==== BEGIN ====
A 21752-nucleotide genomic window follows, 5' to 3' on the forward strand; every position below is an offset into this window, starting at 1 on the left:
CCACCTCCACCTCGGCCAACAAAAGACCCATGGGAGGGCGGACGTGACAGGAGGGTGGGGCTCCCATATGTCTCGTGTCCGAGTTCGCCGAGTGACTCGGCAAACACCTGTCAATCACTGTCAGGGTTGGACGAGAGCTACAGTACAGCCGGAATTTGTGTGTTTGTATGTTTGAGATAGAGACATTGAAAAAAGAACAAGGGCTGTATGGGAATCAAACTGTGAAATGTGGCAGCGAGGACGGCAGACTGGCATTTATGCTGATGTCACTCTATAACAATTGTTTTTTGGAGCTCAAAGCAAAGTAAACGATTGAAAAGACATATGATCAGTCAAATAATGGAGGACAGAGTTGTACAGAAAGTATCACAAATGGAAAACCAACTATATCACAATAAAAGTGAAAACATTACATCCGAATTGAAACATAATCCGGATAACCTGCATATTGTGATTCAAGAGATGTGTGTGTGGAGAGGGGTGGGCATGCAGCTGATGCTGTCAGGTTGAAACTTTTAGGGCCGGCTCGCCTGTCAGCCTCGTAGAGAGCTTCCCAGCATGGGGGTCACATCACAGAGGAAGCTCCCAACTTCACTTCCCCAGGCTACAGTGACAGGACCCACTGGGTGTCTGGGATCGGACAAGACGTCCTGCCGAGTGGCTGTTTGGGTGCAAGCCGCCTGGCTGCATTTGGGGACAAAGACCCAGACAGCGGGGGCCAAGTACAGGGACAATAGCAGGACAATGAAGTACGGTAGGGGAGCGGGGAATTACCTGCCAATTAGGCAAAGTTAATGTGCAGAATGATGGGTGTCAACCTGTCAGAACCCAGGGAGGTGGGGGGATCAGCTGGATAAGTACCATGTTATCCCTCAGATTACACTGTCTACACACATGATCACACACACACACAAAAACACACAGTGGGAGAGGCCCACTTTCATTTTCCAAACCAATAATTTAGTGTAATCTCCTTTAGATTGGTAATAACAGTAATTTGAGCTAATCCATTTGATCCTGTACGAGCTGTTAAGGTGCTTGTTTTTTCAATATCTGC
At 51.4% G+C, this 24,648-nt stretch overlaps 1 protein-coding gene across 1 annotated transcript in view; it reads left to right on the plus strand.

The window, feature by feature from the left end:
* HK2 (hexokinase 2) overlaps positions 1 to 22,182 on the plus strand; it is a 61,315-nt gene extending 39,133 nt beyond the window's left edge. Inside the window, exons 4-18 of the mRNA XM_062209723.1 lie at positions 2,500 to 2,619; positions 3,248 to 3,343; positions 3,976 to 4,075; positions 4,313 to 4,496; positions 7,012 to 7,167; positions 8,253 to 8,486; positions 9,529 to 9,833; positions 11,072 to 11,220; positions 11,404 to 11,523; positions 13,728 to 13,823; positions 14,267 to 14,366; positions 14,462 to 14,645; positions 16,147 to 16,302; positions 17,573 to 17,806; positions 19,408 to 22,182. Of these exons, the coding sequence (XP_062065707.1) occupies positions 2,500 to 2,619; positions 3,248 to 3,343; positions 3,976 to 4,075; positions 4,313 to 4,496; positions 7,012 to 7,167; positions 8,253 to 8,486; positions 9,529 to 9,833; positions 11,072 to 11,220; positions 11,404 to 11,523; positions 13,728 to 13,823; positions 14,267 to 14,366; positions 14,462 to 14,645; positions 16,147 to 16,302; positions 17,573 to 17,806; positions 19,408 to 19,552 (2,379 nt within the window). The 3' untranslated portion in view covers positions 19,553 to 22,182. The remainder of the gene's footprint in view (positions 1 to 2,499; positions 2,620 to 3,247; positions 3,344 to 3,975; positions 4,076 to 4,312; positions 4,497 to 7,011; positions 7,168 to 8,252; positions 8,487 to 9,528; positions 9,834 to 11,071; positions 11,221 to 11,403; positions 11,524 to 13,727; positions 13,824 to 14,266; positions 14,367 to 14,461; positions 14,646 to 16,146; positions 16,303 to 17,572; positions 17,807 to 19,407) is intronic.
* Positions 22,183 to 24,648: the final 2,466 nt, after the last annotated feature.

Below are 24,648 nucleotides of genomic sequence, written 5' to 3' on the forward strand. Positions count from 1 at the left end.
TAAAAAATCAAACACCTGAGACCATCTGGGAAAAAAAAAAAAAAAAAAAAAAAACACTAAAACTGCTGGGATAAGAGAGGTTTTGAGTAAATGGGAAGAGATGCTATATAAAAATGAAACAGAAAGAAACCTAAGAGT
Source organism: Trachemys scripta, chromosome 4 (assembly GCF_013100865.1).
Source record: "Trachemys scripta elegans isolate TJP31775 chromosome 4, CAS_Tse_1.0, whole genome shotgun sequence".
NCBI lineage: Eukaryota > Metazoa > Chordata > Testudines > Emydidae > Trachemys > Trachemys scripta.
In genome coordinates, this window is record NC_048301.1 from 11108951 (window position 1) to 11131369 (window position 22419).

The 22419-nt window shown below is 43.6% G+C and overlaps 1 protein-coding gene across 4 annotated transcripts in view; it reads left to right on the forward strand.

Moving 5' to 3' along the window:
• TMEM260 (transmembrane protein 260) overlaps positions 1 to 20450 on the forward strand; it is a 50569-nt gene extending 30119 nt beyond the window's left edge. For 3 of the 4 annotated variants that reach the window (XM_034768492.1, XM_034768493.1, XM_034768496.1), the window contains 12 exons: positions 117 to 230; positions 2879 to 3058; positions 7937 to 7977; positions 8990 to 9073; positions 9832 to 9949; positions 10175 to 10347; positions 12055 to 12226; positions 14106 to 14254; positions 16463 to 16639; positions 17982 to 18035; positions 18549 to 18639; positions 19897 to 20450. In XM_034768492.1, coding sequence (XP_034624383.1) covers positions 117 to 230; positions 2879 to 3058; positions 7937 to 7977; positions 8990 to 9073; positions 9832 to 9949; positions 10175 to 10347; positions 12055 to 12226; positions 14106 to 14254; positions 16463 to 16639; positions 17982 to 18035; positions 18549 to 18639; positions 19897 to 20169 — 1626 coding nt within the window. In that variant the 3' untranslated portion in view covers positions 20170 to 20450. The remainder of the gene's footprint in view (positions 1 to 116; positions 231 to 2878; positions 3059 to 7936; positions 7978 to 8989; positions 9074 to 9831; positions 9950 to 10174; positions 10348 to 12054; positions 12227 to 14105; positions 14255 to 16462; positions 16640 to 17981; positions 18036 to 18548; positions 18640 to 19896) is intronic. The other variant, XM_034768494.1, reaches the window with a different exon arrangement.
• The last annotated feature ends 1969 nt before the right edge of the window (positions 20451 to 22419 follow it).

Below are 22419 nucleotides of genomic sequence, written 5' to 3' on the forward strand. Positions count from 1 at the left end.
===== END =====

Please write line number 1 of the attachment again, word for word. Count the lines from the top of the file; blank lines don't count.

A 21752-nucleotide genomic window follows, 5' to 3' on the forward strand; every position below is an offset into this window, starting at 1 on the left: